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Jessica Brooke, barrister at Enterprise Chambers, examines the High Court's decision in Lambert v Forest of Dean District Council and others that a second application to annul a bankruptcy order, after the first application was struck out for failure to comply with an unless order, would be refused primarily as an abuse of process and secondly on its merits, even in circumstances where the bankruptcy order ought not to have been made.
Re Philip John Lambert Lambert v Forest of Dean District Council and others  EWHC 1763 (Ch),  All ER (D) 106 (Jul)
The applicant was made bankrupt on a petition presented by the first respondent local authority based upon liability orders obtained against him in respect of unpaid council tax and business rates.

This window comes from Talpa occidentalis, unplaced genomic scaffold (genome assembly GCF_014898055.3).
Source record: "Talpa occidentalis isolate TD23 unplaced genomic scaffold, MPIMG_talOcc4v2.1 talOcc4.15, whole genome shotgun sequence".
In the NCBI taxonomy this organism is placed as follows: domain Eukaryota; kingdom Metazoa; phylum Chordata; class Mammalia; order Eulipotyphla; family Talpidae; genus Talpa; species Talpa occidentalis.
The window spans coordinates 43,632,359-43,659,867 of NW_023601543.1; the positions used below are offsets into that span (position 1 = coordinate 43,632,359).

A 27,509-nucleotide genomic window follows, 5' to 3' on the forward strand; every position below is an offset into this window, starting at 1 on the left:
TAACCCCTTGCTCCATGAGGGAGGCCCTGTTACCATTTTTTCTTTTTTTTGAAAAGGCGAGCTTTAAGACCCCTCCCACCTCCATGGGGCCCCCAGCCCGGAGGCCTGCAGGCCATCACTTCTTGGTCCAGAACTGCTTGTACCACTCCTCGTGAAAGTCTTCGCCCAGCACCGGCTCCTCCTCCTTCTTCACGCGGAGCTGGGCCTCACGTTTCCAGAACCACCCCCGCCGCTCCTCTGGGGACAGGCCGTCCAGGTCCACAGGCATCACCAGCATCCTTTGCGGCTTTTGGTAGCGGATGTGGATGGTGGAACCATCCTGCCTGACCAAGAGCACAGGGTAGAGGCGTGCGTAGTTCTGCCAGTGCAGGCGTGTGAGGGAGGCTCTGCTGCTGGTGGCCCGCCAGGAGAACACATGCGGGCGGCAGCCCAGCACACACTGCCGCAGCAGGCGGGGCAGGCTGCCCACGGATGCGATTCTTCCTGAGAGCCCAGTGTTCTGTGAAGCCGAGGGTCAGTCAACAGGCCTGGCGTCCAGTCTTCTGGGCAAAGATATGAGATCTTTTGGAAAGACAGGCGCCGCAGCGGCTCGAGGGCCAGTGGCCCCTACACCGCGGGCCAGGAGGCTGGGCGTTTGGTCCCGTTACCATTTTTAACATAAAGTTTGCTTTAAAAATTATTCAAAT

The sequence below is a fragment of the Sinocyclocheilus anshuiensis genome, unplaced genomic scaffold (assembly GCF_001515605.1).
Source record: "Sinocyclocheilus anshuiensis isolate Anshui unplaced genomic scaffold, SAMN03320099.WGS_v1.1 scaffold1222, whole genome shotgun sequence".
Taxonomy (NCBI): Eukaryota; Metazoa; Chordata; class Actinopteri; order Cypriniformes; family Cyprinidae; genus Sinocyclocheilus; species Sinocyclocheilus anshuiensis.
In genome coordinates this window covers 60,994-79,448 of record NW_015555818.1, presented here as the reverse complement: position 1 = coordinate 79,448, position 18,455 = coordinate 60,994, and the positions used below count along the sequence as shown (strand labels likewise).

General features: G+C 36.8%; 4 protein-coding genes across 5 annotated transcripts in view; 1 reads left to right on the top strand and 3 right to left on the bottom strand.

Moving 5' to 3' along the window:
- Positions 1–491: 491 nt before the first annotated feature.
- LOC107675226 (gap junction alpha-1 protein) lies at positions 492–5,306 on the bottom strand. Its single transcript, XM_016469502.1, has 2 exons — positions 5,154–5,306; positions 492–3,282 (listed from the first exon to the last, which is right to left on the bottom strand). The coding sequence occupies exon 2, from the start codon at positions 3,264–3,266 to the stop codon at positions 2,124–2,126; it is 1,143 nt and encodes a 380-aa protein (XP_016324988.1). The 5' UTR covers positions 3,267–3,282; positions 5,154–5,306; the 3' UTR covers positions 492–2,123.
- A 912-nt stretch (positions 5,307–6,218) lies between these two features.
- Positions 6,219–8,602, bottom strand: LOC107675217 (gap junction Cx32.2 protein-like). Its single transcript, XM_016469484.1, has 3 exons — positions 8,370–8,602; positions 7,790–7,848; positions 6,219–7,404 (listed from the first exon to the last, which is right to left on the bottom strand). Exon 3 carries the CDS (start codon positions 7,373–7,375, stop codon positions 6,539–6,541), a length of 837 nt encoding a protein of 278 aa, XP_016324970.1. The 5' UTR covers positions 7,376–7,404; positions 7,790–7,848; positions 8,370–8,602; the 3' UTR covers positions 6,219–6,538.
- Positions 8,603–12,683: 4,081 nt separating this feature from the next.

The applicant applied to annul the bankruptcy order under section 282(1)(a) of the Insolvency Act 1986, which provides the court with a discretion to annul if the bankruptcy order ought not to have been made. The applicant argued that the petition debt was not owing and the correct procedures for service of the statutory demand and the bankruptcy petition had not been followed. He also issued applications seeking a stay of his bankruptcy and an injunction restraining his original trustee in bankruptcy and the first respondent from dealing with his assets.
The annulment application was struck out for failure to comply with an unless order in terms that the applicant pay various costs orders made against him following dismissal of the stay and injunction applications.
The applicant subsequently made a second application to annul the bankruptcy order, relying upon grounds identical to those relied upon in his first application. The secon
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